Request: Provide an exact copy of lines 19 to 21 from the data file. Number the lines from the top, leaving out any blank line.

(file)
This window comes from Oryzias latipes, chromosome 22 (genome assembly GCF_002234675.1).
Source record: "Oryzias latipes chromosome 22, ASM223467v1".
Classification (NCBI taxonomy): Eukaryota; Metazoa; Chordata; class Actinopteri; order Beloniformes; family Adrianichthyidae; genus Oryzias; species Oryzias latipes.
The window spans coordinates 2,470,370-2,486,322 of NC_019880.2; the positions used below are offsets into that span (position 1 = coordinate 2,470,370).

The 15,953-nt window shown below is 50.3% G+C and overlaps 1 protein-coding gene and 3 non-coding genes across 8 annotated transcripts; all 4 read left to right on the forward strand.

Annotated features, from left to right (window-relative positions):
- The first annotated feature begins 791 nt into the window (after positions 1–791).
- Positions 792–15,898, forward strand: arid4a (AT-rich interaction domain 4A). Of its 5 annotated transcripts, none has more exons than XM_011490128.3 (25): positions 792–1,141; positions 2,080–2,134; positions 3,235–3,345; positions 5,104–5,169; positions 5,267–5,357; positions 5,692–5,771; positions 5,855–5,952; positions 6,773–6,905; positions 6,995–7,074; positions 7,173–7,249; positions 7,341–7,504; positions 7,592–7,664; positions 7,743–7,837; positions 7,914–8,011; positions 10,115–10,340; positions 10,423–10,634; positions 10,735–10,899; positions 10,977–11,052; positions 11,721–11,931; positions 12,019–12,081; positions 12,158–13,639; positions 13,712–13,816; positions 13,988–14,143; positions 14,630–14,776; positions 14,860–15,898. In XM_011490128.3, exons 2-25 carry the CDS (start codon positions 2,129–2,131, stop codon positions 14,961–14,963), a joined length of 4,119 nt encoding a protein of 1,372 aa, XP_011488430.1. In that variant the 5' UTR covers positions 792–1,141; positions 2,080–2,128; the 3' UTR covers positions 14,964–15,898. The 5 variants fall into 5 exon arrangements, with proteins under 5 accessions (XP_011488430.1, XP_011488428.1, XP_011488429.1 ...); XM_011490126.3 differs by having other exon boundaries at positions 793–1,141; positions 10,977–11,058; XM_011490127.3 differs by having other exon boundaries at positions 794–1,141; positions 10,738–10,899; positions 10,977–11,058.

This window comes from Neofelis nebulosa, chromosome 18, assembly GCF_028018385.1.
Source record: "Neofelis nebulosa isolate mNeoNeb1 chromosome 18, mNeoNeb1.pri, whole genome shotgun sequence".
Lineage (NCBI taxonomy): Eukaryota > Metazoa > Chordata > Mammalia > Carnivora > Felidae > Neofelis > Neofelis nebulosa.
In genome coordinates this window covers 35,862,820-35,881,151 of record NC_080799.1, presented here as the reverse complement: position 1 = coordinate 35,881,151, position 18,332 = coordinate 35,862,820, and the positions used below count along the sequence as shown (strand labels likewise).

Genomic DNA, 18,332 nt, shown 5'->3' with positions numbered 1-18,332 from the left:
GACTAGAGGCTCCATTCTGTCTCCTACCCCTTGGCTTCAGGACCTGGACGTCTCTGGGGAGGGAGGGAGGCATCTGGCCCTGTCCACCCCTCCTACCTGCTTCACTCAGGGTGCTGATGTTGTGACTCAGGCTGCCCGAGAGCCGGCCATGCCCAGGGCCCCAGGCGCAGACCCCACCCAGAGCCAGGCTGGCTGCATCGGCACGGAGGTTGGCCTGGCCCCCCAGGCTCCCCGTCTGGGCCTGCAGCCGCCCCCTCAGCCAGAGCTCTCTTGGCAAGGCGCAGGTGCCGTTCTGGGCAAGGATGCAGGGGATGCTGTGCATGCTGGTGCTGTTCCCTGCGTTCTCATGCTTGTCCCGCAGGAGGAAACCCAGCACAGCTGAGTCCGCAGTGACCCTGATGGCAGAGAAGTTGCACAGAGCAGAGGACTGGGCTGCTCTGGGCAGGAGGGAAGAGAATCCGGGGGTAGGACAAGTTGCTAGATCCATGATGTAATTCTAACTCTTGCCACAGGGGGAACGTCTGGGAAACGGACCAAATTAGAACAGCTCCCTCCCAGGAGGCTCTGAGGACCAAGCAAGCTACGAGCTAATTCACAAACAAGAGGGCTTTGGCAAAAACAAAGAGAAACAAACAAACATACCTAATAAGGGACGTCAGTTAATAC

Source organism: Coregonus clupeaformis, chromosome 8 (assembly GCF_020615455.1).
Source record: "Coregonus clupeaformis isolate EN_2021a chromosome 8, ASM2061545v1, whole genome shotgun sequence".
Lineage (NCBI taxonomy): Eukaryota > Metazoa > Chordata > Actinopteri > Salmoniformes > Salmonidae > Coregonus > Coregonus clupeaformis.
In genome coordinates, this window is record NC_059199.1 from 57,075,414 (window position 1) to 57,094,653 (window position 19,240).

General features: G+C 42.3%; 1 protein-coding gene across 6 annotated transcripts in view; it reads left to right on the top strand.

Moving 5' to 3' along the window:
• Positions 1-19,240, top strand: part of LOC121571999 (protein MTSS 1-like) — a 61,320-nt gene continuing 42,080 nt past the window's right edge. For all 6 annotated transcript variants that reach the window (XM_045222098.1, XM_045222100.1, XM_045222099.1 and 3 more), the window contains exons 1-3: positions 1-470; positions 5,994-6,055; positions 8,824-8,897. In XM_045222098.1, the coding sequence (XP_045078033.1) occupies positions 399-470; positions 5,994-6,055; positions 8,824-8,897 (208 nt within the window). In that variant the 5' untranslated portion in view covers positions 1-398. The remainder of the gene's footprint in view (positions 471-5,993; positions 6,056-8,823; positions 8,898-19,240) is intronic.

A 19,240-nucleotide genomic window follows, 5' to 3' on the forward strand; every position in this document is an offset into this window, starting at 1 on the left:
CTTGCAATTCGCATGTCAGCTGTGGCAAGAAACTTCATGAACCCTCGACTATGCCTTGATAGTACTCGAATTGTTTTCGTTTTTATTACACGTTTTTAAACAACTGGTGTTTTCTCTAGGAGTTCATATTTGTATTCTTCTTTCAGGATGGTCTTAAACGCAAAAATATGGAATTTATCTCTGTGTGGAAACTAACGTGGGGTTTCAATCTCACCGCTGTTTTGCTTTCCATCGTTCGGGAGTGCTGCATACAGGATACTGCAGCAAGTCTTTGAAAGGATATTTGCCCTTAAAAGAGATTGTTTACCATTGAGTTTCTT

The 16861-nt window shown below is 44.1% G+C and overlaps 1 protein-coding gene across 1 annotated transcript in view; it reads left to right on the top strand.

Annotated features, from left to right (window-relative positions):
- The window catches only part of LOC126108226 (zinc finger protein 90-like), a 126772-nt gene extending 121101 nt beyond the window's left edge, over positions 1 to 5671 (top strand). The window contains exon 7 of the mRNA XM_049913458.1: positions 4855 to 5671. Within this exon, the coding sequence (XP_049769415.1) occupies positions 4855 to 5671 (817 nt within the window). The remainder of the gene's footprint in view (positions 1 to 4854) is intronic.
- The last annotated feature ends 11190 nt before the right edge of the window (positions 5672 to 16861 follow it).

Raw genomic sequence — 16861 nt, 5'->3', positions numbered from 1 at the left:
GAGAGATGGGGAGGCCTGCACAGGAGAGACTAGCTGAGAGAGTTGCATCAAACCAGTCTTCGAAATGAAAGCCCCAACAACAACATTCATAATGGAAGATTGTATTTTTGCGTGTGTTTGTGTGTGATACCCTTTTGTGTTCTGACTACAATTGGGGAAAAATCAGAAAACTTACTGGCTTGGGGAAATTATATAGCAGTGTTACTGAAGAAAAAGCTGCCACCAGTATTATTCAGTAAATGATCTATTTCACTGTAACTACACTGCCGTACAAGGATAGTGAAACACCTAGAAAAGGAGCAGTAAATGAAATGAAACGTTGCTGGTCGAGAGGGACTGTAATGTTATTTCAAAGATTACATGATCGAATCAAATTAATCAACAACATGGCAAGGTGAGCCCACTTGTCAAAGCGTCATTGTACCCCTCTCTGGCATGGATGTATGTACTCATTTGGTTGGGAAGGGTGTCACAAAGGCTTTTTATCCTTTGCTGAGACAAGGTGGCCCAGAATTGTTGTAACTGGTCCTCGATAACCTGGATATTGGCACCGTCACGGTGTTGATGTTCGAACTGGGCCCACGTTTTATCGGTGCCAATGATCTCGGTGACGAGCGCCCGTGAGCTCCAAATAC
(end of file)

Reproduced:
General features: G+C 42.3%; 1 protein-coding gene across 6 annotated transcripts in view; it reads left to right on the top strand.

Moving 5' to 3' along the window:
• Positions 1-19,240, top strand: part of LOC121571999 (protein MTSS 1-like) — a 61,320-nt gene continuing 42,080 nt past the window's right edge. For all 6 annotated transcript variants that reach the window (XM_045222098.1, XM_045222100.1, XM_045222099.1 and 3 more), the window contains exons 1-3: positions 1-470; positions 5,994-6,055; positions 8,824-8,897. In XM_045222098.1, the coding sequence (XP_045078033.1) occupies positions 399-470; positions 5,994-6,055; positions 8,824-8,897 (208 nt within the window). In that variant the 5' untranslated portion in view covers positions 1-398. The remainder of the gene's footprint in view (positions 471-5,993; positions 6,056-8,823; positions 8,898-19,240) is intronic.